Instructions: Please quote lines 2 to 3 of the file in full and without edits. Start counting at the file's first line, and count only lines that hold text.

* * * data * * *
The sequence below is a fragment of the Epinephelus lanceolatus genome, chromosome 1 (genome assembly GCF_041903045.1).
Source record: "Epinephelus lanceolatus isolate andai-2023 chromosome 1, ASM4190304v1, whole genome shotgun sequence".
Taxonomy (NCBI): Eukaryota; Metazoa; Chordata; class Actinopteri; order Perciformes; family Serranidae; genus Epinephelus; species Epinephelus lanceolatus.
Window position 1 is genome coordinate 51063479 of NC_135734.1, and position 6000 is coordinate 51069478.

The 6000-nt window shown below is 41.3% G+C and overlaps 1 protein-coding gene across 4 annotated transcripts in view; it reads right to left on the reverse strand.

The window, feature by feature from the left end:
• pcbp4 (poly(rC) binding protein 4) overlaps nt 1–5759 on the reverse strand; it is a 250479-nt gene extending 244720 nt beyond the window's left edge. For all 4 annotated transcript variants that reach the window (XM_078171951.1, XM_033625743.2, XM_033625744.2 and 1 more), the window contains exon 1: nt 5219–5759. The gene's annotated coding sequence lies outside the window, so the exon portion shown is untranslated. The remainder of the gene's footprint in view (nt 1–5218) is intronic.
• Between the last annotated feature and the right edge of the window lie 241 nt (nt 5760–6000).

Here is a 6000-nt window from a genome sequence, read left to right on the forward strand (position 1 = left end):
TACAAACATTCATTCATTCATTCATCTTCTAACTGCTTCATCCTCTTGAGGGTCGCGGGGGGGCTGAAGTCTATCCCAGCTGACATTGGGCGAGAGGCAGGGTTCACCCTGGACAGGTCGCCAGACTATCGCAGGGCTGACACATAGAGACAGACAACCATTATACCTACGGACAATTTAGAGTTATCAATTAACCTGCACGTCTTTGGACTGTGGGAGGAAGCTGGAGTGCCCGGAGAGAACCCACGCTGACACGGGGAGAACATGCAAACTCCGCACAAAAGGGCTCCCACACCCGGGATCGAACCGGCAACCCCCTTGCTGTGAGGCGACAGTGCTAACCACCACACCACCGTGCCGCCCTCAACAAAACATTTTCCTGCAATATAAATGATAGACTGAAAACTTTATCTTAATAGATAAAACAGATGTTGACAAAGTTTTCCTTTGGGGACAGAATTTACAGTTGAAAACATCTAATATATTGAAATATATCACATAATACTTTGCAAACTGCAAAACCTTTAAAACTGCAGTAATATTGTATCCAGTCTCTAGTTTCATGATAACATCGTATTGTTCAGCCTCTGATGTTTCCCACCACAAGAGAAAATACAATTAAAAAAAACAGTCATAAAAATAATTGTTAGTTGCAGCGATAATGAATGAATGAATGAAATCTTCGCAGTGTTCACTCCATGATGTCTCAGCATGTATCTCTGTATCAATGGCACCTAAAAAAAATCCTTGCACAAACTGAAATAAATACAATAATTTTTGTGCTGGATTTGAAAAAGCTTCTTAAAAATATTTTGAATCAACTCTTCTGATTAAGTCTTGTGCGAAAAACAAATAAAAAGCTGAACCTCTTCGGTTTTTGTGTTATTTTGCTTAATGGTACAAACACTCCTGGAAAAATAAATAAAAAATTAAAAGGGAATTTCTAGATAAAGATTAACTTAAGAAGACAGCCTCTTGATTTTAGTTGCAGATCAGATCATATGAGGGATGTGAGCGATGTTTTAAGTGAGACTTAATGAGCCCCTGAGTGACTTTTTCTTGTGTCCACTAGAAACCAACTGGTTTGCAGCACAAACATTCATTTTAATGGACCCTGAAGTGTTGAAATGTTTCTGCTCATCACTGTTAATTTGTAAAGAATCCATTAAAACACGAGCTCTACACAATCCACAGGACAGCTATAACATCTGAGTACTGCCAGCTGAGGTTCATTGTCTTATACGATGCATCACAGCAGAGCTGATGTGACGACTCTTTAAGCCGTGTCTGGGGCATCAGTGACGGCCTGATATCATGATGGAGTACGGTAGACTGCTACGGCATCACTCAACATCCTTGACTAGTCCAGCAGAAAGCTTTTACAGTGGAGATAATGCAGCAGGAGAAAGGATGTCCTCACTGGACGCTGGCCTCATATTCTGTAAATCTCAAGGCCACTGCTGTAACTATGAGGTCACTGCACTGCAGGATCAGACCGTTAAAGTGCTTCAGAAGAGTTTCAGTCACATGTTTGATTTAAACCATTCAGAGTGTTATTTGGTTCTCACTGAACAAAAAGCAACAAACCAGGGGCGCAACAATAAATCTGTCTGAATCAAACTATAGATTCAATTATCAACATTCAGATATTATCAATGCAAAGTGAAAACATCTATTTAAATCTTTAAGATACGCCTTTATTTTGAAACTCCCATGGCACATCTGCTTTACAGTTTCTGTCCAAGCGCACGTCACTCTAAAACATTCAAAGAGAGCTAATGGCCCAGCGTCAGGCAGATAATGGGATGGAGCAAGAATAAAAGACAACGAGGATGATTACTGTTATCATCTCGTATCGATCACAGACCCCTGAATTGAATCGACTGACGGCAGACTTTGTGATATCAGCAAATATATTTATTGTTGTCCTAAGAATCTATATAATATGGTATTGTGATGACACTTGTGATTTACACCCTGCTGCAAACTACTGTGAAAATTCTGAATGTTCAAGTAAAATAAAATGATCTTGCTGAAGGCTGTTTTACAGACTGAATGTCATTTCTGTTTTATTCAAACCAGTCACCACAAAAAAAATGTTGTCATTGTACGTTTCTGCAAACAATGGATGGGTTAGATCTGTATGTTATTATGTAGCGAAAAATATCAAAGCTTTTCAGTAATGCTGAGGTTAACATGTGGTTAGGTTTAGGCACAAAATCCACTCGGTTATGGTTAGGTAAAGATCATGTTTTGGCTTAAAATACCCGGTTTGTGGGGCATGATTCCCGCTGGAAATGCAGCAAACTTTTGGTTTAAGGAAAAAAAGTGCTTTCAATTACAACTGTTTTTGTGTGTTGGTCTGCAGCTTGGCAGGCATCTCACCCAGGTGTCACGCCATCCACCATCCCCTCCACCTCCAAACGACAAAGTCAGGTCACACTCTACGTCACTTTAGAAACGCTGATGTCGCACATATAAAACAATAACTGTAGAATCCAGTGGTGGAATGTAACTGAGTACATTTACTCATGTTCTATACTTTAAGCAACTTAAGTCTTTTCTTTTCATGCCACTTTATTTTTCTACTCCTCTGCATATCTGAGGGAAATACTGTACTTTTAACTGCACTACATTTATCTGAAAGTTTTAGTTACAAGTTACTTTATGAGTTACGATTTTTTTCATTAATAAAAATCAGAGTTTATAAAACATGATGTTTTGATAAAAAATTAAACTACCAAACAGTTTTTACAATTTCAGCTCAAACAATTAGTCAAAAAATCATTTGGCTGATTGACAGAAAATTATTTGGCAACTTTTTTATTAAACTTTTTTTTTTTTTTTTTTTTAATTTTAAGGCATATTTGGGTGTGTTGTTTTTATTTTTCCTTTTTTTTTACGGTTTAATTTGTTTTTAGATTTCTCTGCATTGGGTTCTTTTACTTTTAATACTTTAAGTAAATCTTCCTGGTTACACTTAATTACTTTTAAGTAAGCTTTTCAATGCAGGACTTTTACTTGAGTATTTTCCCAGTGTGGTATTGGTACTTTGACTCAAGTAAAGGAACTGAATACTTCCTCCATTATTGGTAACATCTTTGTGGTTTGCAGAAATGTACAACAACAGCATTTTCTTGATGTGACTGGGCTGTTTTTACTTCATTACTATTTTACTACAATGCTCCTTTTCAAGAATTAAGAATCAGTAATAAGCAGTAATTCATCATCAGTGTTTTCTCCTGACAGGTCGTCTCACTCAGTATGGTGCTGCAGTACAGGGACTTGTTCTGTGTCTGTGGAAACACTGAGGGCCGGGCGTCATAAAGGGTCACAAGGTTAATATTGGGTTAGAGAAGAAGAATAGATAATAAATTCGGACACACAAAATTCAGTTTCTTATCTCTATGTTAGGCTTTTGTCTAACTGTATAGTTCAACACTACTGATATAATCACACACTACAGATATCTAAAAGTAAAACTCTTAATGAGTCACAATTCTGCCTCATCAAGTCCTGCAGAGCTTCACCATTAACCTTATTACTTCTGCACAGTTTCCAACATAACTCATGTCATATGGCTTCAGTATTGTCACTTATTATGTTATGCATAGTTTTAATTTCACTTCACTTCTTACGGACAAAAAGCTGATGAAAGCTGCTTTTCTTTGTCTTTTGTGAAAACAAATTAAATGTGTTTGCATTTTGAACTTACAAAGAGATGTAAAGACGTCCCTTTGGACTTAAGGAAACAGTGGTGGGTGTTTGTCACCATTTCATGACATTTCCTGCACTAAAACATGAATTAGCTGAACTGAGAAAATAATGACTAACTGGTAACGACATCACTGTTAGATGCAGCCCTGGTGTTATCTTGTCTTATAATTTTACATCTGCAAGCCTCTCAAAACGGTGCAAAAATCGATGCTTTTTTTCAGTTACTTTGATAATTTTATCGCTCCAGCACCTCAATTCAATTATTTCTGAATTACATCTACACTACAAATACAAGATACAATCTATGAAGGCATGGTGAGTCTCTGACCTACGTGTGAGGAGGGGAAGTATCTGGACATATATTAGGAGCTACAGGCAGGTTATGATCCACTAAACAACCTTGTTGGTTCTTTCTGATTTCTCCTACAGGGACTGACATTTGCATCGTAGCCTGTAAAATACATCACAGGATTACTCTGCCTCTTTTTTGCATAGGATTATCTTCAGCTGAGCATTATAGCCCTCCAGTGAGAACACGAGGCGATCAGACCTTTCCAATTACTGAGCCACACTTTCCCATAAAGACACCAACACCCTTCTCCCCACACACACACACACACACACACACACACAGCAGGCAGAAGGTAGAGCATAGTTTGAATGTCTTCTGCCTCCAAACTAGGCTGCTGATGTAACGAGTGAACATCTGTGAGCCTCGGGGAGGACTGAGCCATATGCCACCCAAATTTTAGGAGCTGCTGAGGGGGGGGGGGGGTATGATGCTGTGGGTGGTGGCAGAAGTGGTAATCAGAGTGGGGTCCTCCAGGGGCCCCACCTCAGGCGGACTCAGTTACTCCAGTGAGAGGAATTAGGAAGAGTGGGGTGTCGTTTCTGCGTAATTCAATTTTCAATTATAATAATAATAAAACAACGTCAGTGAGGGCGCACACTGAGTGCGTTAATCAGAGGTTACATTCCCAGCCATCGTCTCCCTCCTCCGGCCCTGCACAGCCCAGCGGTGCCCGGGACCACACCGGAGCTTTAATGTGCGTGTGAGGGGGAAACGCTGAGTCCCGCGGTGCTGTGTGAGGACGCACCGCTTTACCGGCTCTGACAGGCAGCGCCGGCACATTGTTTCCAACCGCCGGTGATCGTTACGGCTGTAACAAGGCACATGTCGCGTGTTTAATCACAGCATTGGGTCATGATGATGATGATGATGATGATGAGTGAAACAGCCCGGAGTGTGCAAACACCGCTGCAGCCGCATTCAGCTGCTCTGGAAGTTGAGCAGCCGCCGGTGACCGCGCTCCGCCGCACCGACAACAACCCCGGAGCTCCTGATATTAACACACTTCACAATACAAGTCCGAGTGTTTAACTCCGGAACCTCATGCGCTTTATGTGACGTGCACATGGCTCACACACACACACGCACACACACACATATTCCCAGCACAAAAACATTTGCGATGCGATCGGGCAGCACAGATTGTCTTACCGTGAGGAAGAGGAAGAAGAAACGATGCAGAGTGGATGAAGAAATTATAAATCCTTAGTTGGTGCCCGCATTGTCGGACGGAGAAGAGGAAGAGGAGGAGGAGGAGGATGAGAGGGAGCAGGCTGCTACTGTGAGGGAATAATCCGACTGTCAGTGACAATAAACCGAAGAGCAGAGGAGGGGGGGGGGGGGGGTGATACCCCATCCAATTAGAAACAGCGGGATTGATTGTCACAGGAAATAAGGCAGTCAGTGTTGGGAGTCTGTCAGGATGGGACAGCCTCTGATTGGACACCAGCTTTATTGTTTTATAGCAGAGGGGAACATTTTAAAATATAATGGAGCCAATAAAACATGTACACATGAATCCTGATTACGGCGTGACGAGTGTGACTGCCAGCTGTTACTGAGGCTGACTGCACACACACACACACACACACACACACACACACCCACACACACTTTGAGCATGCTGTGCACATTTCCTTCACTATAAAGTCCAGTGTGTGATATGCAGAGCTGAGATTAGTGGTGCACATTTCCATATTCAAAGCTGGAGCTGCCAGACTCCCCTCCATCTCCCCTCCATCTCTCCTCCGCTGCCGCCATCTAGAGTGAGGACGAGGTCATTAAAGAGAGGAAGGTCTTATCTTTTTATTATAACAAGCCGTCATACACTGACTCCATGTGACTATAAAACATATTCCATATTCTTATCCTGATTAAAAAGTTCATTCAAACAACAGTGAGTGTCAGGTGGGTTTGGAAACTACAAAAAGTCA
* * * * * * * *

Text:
Source record: "Epinephelus lanceolatus isolate andai-2023 chromosome 1, ASM4190304v1, whole genome shotgun sequence".
Taxonomy (NCBI): Eukaryota; Metazoa; Chordata; class Actinopteri; order Perciformes; family Serranidae; genus Epinephelus; species Epinephelus lanceolatus.